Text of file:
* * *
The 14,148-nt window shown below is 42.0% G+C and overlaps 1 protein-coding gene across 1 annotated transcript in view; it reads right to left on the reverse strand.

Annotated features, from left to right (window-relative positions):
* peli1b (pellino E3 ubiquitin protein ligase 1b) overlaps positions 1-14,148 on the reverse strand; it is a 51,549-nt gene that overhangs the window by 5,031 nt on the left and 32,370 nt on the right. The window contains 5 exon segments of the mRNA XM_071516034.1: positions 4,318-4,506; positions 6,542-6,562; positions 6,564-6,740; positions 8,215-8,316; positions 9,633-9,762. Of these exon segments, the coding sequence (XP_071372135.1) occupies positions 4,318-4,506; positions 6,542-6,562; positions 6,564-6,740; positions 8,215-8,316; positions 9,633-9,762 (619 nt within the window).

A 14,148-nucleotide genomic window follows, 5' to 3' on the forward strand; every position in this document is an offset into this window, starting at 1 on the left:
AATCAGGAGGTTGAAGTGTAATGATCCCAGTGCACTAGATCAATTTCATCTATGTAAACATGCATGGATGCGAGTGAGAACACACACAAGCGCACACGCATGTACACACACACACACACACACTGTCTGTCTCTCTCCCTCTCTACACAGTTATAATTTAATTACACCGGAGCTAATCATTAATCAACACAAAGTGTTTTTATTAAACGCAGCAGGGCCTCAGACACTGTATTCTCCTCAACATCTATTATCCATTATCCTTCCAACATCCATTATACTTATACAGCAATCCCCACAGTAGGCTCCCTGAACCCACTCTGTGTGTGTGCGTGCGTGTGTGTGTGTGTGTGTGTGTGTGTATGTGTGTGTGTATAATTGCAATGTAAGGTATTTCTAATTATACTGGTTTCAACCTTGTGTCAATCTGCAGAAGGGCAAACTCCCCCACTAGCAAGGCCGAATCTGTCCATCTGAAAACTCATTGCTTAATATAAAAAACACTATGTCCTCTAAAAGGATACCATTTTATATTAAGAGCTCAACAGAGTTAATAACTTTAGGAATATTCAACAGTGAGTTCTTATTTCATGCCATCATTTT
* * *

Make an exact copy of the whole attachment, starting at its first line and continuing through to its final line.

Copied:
The 14,148-nt window shown below is 42.0% G+C and overlaps 1 protein-coding gene across 1 annotated transcript in view; it reads right to left on the reverse strand.

Annotated features, from left to right (window-relative positions):
* peli1b (pellino E3 ubiquitin protein ligase 1b) overlaps positions 1-14,148 on the reverse strand; it is a 51,549-nt gene that overhangs the window by 5,031 nt on the left and 32,370 nt on the right. The window contains 5 exon segments of the mRNA XM_071516034.1: positions 4,318-4,506; positions 6,542-6,562; positions 6,564-6,740; positions 8,215-8,316; positions 9,633-9,762. Of these exon segments, the coding sequence (XP_071372135.1) occupies positions 4,318-4,506; positions 6,542-6,562; positions 6,564-6,740; positions 8,215-8,316; positions 9,633-9,762 (619 nt within the window).

A 14,148-nucleotide genomic window follows, 5' to 3' on the forward strand; every position in this document is an offset into this window, starting at 1 on the left:
AATCAGGAGGTTGAAGTGTAATGATCCCAGTGCACTAGATCAATTTCATCTATGTAAACATGCATGGATGCGAGTGAGAACACACACAAGCGCACACGCATGTACACACACACACACACACACTGTCTGTCTCTCTCCCTCTCTACACAGTTATAATTTAATTACACCGGAGCTAATCATTAATCAACACAAAGTGTTTTTATTAAACGCAGCAGGGCCTCAGACACTGTATTCTCCTCAACATCTATTATCCATTATCCTTCCAACATCCATTATACTTATACAGCAATCCCCACAGTAGGCTCCCTGAACCCACTCTGTGTGTGTGCGTGCGTGTGTGTGTGTGTGTGTGTGTGTGTATGTGTGTGTGTATAATTGCAATGTAAGGTATTTCTAATTATACTGGTTTCAACCTTGTGTCAATCTGCAGAAGGGCAAACTCCCCCACTAGCAAGGCCGAATCTGTCCATCTGAAAACTCATTGCTTAATATAAAAAACACTATGTCCTCTAAAAGGATACCATTTTATATTAAGAGCTCAACAGAGTTAATAACTTTAGGAATATTCAACAGTGAGTTCTTATTTCATGCCATCATTTT